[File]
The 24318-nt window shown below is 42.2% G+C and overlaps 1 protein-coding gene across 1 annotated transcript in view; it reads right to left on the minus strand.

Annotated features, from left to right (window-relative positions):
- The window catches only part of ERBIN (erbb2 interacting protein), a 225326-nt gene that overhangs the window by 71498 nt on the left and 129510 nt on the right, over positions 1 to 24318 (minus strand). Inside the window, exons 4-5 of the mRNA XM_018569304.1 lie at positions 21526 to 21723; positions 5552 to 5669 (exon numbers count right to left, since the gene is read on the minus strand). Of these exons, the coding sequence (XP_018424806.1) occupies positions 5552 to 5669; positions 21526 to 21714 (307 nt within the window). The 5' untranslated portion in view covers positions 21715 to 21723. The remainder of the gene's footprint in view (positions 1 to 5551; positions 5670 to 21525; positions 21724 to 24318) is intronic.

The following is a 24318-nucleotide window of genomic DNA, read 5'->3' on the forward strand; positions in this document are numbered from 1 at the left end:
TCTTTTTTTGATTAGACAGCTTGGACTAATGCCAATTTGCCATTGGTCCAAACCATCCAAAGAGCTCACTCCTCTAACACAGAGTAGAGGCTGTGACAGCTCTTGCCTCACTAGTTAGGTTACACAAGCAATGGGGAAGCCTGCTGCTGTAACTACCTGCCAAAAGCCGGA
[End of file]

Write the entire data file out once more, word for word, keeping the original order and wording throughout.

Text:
The 24318-nt window shown below is 42.2% G+C and overlaps 1 protein-coding gene across 1 annotated transcript in view; it reads right to left on the minus strand.

Annotated features, from left to right (window-relative positions):
- The window catches only part of ERBIN (erbb2 interacting protein), a 225326-nt gene that overhangs the window by 71498 nt on the left and 129510 nt on the right, over positions 1 to 24318 (minus strand). Inside the window, exons 4-5 of the mRNA XM_018569304.1 lie at positions 21526 to 21723; positions 5552 to 5669 (exon numbers count right to left, since the gene is read on the minus strand). Of these exons, the coding sequence (XP_018424806.1) occupies positions 5552 to 5669; positions 21526 to 21714 (307 nt within the window). The 5' untranslated portion in view covers positions 21715 to 21723. The remainder of the gene's footprint in view (positions 1 to 5551; positions 5670 to 21525; positions 21724 to 24318) is intronic.

The following is a 24318-nucleotide window of genomic DNA, read 5'->3' on the forward strand; positions in this document are numbered from 1 at the left end:
TCTTTTTTTGATTAGACAGCTTGGACTAATGCCAATTTGCCATTGGTCCAAACCATCCAAAGAGCTCACTCCTCTAACACAGAGTAGAGGCTGTGACAGCTCTTGCCTCACTAGTTAGGTTACACAAGCAATGGGGAAGCCTGCTGCTGTAACTACCTGCCAAAAGCCGGA